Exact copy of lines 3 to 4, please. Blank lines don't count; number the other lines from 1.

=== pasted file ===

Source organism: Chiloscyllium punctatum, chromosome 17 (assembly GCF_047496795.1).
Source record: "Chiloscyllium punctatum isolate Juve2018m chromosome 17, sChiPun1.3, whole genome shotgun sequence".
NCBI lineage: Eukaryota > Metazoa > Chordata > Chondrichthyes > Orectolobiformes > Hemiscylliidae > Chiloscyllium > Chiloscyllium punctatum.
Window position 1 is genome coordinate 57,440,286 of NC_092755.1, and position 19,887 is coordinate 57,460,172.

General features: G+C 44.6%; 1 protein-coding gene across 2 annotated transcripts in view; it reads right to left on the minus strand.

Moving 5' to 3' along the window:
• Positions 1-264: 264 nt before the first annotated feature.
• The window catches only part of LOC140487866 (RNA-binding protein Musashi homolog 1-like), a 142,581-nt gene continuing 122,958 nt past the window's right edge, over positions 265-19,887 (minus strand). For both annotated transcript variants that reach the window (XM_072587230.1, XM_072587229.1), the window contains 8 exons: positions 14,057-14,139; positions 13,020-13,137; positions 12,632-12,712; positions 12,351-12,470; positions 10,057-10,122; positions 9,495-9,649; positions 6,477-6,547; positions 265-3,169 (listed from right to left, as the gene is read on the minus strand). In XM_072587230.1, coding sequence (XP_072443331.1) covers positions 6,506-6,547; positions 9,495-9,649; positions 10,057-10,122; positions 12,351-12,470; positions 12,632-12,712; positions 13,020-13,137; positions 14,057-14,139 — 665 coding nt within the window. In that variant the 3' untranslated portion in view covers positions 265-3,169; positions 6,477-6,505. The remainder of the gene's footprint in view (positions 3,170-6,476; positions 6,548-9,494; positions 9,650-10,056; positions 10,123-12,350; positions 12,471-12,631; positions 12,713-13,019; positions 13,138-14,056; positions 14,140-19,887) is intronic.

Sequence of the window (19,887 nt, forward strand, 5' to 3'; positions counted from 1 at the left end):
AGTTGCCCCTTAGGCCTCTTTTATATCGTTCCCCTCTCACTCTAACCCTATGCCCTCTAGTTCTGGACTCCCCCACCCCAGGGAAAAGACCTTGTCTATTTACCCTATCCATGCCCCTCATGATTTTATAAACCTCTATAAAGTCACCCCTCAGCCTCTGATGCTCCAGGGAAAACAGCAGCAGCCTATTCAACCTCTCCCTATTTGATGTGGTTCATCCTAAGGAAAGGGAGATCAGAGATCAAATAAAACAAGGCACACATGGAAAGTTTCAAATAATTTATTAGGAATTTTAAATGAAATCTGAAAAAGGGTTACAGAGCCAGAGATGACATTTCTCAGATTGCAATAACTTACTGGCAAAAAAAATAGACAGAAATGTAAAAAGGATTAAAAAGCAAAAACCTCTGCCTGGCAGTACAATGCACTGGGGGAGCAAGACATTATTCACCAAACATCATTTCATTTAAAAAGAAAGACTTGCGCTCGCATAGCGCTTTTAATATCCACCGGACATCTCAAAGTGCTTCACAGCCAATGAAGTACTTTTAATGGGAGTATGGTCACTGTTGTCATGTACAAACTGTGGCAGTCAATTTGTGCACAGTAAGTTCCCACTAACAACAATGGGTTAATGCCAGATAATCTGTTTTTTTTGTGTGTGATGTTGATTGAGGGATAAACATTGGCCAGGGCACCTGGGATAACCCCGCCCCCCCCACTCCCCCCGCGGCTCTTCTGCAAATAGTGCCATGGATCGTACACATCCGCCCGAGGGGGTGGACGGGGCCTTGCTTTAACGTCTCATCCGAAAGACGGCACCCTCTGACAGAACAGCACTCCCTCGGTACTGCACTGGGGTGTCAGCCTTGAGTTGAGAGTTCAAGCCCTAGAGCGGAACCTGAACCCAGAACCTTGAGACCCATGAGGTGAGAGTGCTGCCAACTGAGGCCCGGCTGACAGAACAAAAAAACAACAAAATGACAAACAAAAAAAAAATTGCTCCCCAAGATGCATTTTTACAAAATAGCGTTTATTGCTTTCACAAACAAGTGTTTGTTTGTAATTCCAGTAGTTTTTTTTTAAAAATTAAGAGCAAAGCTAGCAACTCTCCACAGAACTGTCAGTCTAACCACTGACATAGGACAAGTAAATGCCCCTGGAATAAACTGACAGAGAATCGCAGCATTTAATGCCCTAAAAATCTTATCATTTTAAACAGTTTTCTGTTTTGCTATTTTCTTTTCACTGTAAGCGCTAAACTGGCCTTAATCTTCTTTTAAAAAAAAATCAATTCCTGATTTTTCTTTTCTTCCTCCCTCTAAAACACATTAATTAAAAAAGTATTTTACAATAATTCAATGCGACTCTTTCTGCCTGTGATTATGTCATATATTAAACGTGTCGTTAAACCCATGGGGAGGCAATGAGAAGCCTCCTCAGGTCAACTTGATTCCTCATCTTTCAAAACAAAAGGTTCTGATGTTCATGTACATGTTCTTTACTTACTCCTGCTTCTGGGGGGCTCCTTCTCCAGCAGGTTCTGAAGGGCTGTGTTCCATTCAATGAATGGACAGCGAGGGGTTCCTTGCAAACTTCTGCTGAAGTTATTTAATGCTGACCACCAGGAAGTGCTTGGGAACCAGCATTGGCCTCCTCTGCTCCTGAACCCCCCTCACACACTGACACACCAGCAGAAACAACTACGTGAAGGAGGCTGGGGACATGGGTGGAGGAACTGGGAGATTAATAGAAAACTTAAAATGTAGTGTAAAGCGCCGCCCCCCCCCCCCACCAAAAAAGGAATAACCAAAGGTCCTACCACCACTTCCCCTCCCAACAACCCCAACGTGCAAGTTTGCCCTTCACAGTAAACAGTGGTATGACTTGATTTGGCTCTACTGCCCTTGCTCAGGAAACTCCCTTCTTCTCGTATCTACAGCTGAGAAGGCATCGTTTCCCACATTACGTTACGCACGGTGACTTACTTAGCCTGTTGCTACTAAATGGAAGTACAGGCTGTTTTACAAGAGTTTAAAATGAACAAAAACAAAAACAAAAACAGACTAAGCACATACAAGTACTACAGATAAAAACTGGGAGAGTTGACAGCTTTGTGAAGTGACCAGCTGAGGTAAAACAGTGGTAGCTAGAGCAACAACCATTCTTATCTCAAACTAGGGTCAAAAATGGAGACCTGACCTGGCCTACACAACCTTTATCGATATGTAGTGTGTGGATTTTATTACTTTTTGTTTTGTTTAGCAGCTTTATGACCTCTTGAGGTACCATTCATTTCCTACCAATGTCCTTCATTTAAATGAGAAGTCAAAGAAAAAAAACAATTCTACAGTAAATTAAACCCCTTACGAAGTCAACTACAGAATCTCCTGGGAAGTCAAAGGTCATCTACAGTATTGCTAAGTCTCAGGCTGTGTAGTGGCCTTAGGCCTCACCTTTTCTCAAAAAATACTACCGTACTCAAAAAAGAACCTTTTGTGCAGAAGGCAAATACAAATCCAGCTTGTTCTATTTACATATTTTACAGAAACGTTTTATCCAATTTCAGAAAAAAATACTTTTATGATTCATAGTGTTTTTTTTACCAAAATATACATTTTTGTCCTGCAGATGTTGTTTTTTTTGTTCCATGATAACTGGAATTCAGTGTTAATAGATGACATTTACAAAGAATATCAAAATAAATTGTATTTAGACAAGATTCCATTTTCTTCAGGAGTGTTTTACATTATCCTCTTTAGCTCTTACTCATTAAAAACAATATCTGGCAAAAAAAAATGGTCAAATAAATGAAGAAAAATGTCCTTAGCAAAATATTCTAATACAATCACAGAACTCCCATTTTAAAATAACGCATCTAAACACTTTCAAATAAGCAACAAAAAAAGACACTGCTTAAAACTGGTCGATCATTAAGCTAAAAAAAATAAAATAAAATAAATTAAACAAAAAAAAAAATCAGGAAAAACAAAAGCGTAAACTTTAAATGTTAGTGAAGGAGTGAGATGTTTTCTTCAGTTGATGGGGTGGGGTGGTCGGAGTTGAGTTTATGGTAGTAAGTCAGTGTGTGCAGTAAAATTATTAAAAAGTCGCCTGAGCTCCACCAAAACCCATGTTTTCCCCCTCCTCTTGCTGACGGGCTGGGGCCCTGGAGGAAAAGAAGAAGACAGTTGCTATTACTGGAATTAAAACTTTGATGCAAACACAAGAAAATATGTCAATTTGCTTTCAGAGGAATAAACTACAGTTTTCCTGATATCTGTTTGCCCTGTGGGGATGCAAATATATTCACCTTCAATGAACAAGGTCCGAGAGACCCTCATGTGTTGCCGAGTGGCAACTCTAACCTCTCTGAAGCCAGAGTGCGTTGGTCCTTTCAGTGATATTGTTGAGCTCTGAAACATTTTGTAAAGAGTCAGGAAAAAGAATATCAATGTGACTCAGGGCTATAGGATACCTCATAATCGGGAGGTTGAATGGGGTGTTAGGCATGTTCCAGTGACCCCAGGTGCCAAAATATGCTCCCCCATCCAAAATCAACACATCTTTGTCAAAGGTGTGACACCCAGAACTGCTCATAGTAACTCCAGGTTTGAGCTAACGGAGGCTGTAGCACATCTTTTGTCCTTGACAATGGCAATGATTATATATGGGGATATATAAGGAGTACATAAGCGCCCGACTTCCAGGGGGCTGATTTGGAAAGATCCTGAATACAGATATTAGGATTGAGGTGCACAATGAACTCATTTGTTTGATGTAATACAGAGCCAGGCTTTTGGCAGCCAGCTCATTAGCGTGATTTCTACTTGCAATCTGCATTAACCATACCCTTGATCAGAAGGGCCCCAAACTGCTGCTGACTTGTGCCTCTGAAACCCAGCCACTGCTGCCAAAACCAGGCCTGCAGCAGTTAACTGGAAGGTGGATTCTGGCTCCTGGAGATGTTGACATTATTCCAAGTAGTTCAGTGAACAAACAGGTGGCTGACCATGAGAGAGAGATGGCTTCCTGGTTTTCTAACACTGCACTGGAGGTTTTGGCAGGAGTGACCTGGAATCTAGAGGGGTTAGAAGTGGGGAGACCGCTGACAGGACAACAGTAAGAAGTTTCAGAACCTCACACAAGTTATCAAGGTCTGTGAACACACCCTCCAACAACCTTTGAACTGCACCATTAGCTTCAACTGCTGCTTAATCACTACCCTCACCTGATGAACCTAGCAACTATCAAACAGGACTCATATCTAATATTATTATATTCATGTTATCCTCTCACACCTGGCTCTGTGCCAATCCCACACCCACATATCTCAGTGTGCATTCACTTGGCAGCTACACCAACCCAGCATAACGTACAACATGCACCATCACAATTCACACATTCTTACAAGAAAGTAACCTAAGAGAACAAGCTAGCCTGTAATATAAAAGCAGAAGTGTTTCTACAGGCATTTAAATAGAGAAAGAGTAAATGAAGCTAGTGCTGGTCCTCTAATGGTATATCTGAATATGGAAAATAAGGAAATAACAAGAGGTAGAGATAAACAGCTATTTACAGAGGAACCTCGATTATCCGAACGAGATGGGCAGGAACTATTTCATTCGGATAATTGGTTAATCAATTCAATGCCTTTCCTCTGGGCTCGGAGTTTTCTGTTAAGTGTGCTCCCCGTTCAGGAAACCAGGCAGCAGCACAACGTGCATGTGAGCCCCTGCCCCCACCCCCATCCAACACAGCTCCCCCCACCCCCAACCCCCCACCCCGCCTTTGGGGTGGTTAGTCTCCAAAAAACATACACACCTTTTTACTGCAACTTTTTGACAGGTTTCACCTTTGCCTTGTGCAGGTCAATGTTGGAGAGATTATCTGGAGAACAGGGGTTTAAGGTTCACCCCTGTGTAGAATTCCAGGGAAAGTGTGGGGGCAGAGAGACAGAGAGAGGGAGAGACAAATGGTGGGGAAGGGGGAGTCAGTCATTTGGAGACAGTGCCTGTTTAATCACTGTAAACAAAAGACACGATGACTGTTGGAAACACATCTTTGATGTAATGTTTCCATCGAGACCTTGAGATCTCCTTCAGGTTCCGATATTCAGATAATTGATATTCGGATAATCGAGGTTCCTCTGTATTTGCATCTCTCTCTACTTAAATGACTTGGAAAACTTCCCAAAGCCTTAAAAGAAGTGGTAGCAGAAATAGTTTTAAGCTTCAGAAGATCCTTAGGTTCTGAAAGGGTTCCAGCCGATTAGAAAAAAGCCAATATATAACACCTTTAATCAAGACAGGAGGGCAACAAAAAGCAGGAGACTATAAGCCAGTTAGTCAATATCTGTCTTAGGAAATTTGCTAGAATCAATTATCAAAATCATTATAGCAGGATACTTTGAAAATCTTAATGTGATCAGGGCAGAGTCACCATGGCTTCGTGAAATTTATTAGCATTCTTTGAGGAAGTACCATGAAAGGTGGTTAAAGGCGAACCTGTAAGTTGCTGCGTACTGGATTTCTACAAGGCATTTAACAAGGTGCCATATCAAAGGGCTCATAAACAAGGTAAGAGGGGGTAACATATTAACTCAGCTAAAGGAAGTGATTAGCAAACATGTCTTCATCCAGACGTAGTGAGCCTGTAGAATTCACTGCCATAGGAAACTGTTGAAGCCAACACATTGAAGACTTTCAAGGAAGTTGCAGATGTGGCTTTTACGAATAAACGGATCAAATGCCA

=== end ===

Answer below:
NCBI lineage: Eukaryota > Metazoa > Chordata > Chondrichthyes > Orectolobiformes > Hemiscylliidae > Chiloscyllium > Chiloscyllium punctatum.
Window position 1 is genome coordinate 57,440,286 of NC_092755.1, and position 19,887 is coordinate 57,460,172.